This paper came out about a week ago. I am not the author - it was published anonymously.

I learned about the paper when JJ Hepburn shared it on Slack. I just thought it seemed potentially really important and I hadn't seen it discussed on this forum yet:

 Paper title: "Large Language Models Can Self-improve"

Author: Anonymous

Abstract: "Large Language Models (LLMs) have achieved excellent performances in various tasks. However, fine-tuning an LLM requires extensive supervision. Human, on the other hand, may improve their reasoning abilities by self-thinking without external inputs. In this work, we demonstrate that an LLM is also capable of self-improving with only unlabeled datasets. We use a pre-trained LLM to generate “high-confidence” rationale-augmented answers for unlabeled questions using Chain-of-Thought prompting and self-consistency, and fine-tune the LLM using those self-generated solutions as target outputs. We show that our approach improves the general reasoning ability of a 540B-parameter LLM (74.4%→82.1% on GSM8K, 78.2%→83.0% on DROP, 90.0%→94.4% on OpenBookQA, and 63.4%→67.9% on ANLI-A3) and achieves state-of-the-art-level performance, without any ground truth label. We conduct ablation studies and show that finetuning on reasoning is critical for self-improvement."


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What they are doing here is:

  1. Train a large language model unsupervised in standard way
  2. Repeat:
    1. Take some supervised learning problem, throw away the supervised outputs, and repeat:
      1. Pick a supervised input and use the language model to sample N different outputs
      2. Select a "consensus" output among the N sampled outputs
      3. Store this "consesus output" as the new "target output" for the selected input
    2. Fine-tune the language model in supervised way using the input/output pairs generated above

It's quite reasonable for them to call this "self-improvement" but it's only vaguely related to the kind of self-improvement that was much discussed in 2010s-era AI safety circles. That kind of self-improvement was about an AI that can improve its own architecture. The kind of self-improvement discussed in this paper is not about improving its own architecture.

Still, its bizarre that the thing being done in this paper works at all. It's as if the mere act of narrowing the distribution of outputs for a new supervised learning task is innately homing in on the truth... whatever that means. Strange.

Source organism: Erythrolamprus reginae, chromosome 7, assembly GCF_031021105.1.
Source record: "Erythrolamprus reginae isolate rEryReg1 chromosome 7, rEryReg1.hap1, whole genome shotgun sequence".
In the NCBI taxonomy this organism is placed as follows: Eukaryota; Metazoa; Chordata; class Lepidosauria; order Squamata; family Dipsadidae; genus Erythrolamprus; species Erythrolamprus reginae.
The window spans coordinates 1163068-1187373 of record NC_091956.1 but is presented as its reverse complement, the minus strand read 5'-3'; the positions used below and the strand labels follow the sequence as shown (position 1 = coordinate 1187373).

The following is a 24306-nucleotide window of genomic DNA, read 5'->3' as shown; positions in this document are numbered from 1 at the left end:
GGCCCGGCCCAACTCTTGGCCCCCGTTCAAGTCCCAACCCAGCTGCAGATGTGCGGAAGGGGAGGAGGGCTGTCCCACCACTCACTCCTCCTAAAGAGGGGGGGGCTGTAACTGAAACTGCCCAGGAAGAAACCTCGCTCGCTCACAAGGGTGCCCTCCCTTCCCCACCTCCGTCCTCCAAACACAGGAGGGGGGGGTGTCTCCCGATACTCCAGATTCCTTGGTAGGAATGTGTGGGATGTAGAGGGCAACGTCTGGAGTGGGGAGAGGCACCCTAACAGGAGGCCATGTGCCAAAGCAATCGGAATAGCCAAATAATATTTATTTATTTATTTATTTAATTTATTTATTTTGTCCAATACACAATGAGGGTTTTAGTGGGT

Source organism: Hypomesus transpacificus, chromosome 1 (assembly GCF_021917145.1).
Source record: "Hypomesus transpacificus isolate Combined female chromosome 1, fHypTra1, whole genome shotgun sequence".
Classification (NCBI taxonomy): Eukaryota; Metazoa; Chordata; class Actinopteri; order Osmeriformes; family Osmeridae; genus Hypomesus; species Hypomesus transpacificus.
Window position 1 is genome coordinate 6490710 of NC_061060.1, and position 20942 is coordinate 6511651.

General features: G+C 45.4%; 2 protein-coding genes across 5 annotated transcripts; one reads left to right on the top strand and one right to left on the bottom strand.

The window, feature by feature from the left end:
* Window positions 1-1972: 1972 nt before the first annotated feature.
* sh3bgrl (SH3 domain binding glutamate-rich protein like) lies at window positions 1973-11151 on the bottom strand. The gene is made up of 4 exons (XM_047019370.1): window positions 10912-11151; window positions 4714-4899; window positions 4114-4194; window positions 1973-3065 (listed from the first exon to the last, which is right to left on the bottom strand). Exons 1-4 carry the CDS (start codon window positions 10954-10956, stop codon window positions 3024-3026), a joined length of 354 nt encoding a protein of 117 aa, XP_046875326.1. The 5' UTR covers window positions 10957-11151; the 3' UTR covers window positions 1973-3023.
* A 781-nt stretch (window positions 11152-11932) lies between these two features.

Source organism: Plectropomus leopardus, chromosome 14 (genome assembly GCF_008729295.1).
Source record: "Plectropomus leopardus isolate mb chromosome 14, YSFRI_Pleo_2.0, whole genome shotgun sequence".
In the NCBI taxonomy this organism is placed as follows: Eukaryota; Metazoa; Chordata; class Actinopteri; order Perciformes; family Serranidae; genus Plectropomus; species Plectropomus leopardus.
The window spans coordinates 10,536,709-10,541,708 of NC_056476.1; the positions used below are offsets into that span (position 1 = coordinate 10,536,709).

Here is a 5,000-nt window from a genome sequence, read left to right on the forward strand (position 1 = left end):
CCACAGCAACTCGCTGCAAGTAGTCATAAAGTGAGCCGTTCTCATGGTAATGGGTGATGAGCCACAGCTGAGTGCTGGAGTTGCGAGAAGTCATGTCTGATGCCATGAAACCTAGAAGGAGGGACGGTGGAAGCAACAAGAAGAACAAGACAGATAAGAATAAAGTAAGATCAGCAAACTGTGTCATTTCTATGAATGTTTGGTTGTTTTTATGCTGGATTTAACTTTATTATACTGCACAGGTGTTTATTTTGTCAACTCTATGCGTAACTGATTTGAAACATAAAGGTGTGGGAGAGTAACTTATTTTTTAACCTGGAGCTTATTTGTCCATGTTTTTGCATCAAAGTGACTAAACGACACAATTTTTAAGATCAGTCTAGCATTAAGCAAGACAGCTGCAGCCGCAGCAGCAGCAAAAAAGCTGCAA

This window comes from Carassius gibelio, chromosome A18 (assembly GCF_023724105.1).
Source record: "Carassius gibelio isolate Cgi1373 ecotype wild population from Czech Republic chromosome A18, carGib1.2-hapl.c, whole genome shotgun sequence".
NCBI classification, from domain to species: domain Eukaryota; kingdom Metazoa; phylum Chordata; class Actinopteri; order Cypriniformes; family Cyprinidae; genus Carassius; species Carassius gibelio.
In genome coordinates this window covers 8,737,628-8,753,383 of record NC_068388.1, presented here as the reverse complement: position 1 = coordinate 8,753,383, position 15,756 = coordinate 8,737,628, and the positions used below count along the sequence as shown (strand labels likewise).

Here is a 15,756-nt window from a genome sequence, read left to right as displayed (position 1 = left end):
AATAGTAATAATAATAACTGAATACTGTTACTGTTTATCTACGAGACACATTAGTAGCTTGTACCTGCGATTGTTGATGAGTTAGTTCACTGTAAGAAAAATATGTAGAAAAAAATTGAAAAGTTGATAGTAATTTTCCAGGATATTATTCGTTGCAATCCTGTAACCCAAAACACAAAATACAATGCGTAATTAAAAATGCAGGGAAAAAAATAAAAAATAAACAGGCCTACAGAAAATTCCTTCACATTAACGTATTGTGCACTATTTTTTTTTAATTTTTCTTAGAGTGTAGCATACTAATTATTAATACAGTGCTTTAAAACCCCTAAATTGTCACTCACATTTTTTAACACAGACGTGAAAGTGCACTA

The paper describes a method for self-improvement in LLMs. But does it work for recursive self-improvement? I haven't found any mention of recursion or multiple iterations in the paper.

The most relevant section seems to be 5.2 PUSHING THE LIMIT OF SELF-IMPROVEMENTS. Here the authors talk about their attempts to have the model use self-generated questions and self-generated few-shot Chain-of-Thought prompting. They did measure self-improvement when using self-generated questions, but the self-improvement wasn't as great as when they used training-set questions. But who cares if it's lesser self-improvement if it's an unsupervised process and you can just iterate on it to get more and more self-improvement?

I'm assuming their numbers show the self-improvement they measured for one iteration. Or is it actually the maximum self-improvement possible for any number of iterations? 

This paper is now on arXiv (in addition to OpenReview) and published non-anonymously there by Jiaxin Huang et al. from University of Illinois Urbana-Champaign and Google.

It seems like this could benefit the smaller labs working on LLMs and toward AGI.

Chinchilla basically made it seem like only the big-data companies would have the means to produce competitive models going forward. But if generative models can produce their own data for reliable self-improvement, that shows a way forward for companies like Anthropic who don't have massive private data sources to train on (e.g. data from YouTube or Facebook Messenger).